10 Questions With… Production Designer Alexandra Schaller
For Alexandra Schaller, the theater is a second home. The production designer—who recently worked on Apple TV+’s series “Little Voice,” which premiered over the summer—grew up immersed in the stage as well as the worlds of art and design. “My earliest memories are of going to the theater with [my dad] and I just remember being so wowed by feeling like I was always part of the performance,” she says, explaining that her father worked behind the scenes on such productions in a role not far removed from her own.
But Schaller, who was born in New York and raised in London (with bouts of time in Los Angeles), recognized her affinity for production design only after working on sculptures and light-based installations earlier in her career, which enabled her to create a feeling around an object and use it to tell a story. Intrigued by the relationship between atmosphere and narrative, Schaller went on to study theater design and, ultimately, land projects ranging from the immersive performance “Sleep No More” to “Little Voice,” as well as the Netflix series “The Get Down,” and film “Maggie’s Plan.” She also served as production designer on FX’s anticipated series “Y: The Last Man,” and A24’s “After Yang.”
Here, Schaller talks with Interior Design about recreating the nuances of life in New York City on set, the lasting impact of a production of “The Wind in the Willows,” and her affinity for sculptures of hands.
Interior Design: Given your dad’s involvement in the theater, did you always view a career in production design as an option growing up?
Alexandra Schaller: My dad is not a designer, so to speak, he’s a concept designer and creator…design feeds into that later, but it was never so apparent to me from the beginning. My mom has a background in art history, so I would go to every gallery opening with her and I was learning stories visually, so I knew that was a thing, but I never knew production design—particularly for film or television—was a thing…I never knew early on that there’s a whole team of people doing what it is that I do now. And I learned about it by doing it. People would say: “I’m shooting a short film; would you help me decorate the space?” So I would come and do that and found myself really thinking about the story and the characters and how every object tells a story.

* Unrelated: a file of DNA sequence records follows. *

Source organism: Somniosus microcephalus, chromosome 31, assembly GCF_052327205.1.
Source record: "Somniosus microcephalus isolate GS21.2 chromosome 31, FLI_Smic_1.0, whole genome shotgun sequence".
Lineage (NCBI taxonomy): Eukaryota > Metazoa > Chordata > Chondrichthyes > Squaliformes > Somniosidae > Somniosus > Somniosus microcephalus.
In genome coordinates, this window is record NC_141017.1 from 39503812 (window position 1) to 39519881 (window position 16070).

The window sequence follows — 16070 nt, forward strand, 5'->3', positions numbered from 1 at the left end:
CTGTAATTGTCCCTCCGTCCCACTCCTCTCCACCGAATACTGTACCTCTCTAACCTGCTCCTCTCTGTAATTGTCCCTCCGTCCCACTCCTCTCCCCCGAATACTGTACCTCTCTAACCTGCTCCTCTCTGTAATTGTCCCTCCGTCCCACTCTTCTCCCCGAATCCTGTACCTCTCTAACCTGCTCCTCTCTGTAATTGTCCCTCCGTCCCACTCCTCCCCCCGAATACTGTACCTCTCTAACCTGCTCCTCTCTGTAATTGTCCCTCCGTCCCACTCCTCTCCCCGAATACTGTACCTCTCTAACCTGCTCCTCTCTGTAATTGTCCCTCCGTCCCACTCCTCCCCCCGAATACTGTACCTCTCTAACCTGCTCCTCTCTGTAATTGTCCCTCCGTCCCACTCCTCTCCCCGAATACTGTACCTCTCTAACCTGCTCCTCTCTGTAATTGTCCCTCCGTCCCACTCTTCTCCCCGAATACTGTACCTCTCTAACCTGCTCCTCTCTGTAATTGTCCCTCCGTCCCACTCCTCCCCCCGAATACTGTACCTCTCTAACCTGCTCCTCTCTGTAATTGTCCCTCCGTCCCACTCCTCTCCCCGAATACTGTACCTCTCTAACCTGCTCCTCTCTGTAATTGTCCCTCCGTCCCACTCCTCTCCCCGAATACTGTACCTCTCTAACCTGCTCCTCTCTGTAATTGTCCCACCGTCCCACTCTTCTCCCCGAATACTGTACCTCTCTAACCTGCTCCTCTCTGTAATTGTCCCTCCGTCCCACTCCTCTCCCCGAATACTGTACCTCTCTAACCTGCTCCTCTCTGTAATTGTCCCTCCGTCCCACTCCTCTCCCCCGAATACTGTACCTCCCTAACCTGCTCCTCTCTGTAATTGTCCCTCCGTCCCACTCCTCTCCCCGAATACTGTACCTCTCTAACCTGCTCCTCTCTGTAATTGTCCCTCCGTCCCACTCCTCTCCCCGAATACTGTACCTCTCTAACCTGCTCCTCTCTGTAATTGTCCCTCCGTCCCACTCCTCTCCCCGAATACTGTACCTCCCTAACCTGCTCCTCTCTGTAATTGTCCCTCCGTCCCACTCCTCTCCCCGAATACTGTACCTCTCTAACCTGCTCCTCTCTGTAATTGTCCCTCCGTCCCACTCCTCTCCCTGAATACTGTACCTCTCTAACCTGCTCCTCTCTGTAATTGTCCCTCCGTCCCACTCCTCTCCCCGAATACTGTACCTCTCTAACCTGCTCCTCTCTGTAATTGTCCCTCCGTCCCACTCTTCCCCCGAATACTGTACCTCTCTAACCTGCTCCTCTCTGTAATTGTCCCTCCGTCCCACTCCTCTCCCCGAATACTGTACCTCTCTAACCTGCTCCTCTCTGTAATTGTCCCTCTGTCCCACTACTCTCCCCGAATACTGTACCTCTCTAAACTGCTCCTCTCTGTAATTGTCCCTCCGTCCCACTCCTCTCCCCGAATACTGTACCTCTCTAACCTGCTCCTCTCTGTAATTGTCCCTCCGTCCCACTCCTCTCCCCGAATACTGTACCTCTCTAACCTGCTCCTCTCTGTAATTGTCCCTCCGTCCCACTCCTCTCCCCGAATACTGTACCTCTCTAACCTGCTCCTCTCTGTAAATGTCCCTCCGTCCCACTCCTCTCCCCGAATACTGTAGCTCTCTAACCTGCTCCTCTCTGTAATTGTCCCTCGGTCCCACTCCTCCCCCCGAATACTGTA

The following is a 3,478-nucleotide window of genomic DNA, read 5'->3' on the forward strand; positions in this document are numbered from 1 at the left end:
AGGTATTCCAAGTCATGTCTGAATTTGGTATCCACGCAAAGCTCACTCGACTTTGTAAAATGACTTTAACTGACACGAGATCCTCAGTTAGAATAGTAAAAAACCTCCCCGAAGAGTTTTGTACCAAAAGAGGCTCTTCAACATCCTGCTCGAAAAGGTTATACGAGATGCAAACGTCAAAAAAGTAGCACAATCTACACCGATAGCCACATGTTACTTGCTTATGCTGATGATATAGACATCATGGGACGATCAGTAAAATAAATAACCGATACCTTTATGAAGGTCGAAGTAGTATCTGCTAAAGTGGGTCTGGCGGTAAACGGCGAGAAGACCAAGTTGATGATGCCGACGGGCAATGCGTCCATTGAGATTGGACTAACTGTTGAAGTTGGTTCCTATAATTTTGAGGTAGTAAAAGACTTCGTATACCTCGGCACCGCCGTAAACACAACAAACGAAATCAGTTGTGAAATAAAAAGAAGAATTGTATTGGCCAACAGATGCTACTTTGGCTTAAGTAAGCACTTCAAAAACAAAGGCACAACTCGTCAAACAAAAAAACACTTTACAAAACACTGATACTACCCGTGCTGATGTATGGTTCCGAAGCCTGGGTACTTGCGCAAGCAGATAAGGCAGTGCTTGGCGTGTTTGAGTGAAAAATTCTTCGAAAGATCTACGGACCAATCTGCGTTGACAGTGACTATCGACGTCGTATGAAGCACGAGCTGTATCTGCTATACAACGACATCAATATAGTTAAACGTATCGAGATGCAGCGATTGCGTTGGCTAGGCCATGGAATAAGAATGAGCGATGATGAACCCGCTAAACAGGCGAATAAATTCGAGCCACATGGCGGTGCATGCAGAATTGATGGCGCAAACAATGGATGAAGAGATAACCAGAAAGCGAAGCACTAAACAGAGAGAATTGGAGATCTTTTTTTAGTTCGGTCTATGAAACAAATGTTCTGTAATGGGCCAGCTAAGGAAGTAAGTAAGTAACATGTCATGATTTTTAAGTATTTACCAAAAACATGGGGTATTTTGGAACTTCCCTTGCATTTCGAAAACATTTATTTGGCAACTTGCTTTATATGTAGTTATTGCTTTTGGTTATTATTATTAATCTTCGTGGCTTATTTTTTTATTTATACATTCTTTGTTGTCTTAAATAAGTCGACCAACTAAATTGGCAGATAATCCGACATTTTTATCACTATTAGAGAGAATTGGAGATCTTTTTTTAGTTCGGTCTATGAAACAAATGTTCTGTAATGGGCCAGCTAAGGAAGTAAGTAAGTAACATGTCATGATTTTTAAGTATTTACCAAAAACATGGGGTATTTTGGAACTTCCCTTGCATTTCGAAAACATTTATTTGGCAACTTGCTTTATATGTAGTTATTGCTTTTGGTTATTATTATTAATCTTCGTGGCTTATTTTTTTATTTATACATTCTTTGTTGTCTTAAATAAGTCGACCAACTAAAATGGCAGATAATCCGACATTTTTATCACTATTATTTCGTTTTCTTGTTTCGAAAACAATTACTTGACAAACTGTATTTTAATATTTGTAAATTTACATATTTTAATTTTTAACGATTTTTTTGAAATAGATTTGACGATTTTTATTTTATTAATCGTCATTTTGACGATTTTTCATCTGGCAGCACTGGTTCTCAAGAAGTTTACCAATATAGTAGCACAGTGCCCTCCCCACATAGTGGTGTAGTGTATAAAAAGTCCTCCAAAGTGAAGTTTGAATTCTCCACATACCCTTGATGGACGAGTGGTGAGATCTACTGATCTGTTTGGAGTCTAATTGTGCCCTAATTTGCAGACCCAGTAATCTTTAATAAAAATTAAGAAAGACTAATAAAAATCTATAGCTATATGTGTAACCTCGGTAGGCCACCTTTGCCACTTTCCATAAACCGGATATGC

ID: Was there one performance in particular that really drew you into the world of theater?
AS: There was an amazing performance of “The Wind in the Willows,” believe it or not, and I remember being so small that the theater seats would flap up and my dad had to weigh them down. I was so immersed in the performance that I cried out in the middle. I said something like, “You’ll be okay, Mr. Toad!” because I was so rapt by the surroundings. The staging was also not the classic proscenium theatre stage with a darkened audience, it was in the round, with the audience in amongst the action as spectators, which was the first time I had experienced a performance like that. I remember being wowed by that kind of immersive storytelling. I think it always stuck with me.
ID: Where do you first start when beginning a new production design project?
AS: If I really think about my own practice, it’s about asking, what are we trying to say? But also, how do we want to feel? It always starts there with a conversation with the director. I always start my design process in kind of a blue sky way where I often go to artwork for my initial inspiration. I’ll usually find a particular piece that speaks to me in the context of the movie or show and kind of elaborate from there. Every job is totally different, so for the last show I designed that’s out now called “Little Voice,” one of the main sets we had to build was a bar, a performance venue, where our main character works and aspires to perform. We were trying to think about what this bar would look like because it could be anything and it had to be partly connected to one of the show runners—Sara Bareilles’s—past because the show is loosely about her, but also had to communicate our main character’s taste in music because she’s an old soul. I remember walking around New York and thinking about what we wanted this bar to be. One of my favorite bars was this crazy place in the East Village called Burp Castle and it has absolutely nothing to do with our show, it’s a monastery-themed bar… but there was something about what that space captured to me that kind of infiltrated the design of our bar. I was inspired by these medieval murals, so we kind of took a little flavor of that and infused our bar with it.
ID: It seems like you really captured the feel of a 20-something apartment in New York. Can you speak to culture influences and how you use objects and spaces to reflect a character’s identity?